Georgia-based Chick-fil-A, known for its chicken sandwiches and waffle fries, plans to open a drive-through restaurant in Tacoma.
The plans were filed with the City of Tacoma this morning and first noted by local blog exit133.com. A project manager confirmed them to The News Tribune. Those plans indicate the company plans a 4,567-square-foot restaurant at 3902 Steele St., near the Ashley Furniture store in the Tacoma Mall area.
The plans don’t list a timeline for construction. I’m working to get in contact with someone from the company to elaborate. The company doesn’t operate in Washington state now, and given supply chain needs, it seems unlikely the Tacoma store will be the only one. Currently closest store to Tacoma is in Boise.
The company is privately held and family owned. It’s second only to KFC in fast-food chicken service.
Chick-fil-A was founded in the 1960s by Truett Cathy. His son Dan, the company’s president and COO, made news last year for his remarks opposing gay marriage. The company, which operated primarily in the Southern United States for many years before expanding nationally, has long been identified with conservative Christian philosophy. For years, the most visible sign of that for most customers was that its locations are closed on Sundays.
UPDATE, 2:00 p.m.: I received an email from Chick-fil-A’s corporate public relations department. Brenda Morrow said it was “a bit too premature to announce our real estate partnerships in the local communities in Washington and more specifically Tacoma.” She went on to say the state is a growth market.
As Doug Taylor noted in the comments, the company has applied for permits for a store in Lynwood, too. It’s probable there are other land-use applications out there in various cities. If you all spot them in your hometown, please let us know!
Finally, I read the Tacoma land use application more thoroughly. The restaurant will include a play area and provide seating for 111 people. The company is asking the city to make some exceptions to its development rules, most significantly to allow a drive-through on the site.
Bear with this next narrative — we’re working on a map and graphic that hopefully will make it more clear.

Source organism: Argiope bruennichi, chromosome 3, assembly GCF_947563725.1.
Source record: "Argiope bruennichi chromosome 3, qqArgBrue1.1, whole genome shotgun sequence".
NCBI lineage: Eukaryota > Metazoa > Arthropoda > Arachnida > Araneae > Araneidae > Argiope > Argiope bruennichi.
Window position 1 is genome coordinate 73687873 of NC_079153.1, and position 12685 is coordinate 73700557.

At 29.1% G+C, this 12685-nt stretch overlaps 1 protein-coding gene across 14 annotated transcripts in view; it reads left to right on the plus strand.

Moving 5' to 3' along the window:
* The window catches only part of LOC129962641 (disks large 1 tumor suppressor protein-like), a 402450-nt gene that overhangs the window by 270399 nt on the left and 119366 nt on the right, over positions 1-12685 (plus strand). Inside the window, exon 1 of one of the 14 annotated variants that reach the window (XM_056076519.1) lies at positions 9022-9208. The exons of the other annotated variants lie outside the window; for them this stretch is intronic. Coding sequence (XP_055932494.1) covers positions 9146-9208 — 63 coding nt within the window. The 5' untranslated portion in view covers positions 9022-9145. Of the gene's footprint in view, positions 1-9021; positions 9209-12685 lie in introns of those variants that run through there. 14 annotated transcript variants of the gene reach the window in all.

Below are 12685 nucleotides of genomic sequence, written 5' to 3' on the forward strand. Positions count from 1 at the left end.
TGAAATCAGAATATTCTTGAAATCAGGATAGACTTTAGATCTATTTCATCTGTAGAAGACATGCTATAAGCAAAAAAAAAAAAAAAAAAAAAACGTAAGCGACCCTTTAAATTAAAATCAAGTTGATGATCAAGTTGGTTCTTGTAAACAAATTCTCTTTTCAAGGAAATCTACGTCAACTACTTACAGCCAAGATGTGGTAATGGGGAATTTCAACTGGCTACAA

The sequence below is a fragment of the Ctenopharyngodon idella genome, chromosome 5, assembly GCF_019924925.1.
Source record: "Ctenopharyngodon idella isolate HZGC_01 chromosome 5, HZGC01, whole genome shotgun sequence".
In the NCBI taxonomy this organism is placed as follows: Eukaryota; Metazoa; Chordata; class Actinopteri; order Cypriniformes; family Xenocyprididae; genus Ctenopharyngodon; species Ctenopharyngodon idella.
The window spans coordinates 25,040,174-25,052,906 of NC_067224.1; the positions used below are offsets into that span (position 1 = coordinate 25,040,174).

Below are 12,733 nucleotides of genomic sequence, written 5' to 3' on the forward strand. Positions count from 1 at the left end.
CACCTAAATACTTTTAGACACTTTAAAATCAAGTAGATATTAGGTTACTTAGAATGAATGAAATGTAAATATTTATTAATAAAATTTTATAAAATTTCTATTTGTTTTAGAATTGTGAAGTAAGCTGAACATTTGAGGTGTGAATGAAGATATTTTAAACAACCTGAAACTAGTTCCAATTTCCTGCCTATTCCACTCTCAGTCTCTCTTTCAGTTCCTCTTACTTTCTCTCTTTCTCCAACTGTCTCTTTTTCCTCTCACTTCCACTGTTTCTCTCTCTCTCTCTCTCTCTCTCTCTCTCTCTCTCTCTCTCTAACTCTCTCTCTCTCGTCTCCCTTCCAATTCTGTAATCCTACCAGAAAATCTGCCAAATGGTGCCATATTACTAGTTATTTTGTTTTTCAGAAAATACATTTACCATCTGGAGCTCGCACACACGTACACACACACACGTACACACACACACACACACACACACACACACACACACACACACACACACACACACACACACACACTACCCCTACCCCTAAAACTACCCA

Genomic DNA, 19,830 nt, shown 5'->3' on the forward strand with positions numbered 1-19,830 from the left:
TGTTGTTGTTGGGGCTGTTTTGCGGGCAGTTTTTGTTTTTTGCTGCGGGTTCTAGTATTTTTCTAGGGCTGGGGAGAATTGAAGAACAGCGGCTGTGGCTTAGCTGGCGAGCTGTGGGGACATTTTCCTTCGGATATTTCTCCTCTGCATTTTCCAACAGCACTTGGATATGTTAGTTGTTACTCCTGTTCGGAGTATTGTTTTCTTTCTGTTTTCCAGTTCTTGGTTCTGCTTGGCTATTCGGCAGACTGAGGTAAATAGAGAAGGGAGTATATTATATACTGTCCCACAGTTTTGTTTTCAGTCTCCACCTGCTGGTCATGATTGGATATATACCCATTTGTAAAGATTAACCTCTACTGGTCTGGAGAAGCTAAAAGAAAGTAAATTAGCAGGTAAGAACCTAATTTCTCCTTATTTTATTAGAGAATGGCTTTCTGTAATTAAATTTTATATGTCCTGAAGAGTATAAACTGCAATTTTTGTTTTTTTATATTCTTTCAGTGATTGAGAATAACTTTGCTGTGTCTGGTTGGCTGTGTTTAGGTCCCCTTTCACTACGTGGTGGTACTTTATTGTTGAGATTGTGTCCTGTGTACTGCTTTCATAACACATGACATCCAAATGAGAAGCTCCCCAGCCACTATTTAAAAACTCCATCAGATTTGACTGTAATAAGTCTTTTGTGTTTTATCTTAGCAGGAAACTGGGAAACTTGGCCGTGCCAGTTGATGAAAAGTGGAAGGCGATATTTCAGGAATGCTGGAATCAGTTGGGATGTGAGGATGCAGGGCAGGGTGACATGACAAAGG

The site they propose to build on is weird. It’s southwest of the intersection of South 38th and Steele — as you’re driving toward the mall on Steele, it’s on your right. Right now it’s a parking lot. It’s small, just about 28,000 square feet. About 7,000 square feet of that are behind a massive retaining wall — necessary because the site is on a slope. Right now, the “ground level” of the site is higher than the sidewalk.
The entrance to the site is off Steele Street — it’s that driveway that people primarily use to turn in to the Ashley Furniture store parking lot.
According to the company’s permit request, the most important exception is related to the drive-through, and the design of it requires exceptions to three other rules.
The company calls the drive-through a “core corporate competency and essential element of the national brand.” In its application to the city, it says “it is our difficulty with meeting this standard that gives rise to the other conflicts.”
The site in question is in a commercial mixed-use district and faces Steele Street, designated as a primary pedestrian street. City code requires drive-throughs in commercial mixed-use districts to be along the side or at the back of the building. The idea is to keep cars from standing in between a commercial building and a person on the sidewalk.
Chick-fil-A, in its variance request, said city staff has said it “would not entertain any new or modified driveways” onto the site. Since the only entrance now is off Steele Street to the north of the site, the company proposes the restaurant essentially face sideways from the perspective of a person standing on the sidewalk in front of it. The drive-through then would wrap around the building, counter-clockwise, with the food delivery window facing Steele Street.
The company proposes architectural and landscaping features to keep the drive-through from being visible from the sidewalk.
If the building is laid out this way, it puts it in violation of other development rules: More than half of its facade will be set back from the street more than 20 feet; the facade facing the public street won’t have windows; and the primary customer entrance won’t be directly accessible from the street and will be father than 20 feet from the street.
The city will accept public comments on the company’s request of variances until Aug. 1**. The area neighborhood council, a qualified neighborhood group or five or more adjacent property owners can request a public meeting*. A final decision will be made after the comment period.
*UPDATE, 3:15 p.m.: Shirley Schultz, the city planner handling the Chick-fil-A variance request, clarified for me that a public meeting can be requested only if someone decides to appeal the city’s final decision on the variance.
**UPDATE, 4:10 p.m.: Schultz said the public notice posted Wednesday was mistaken in implying that a public meeting can be requested on variances. The notice has been corrected, and it will be reposted and mailed Friday, moving the public comment date closing to Aug. 2.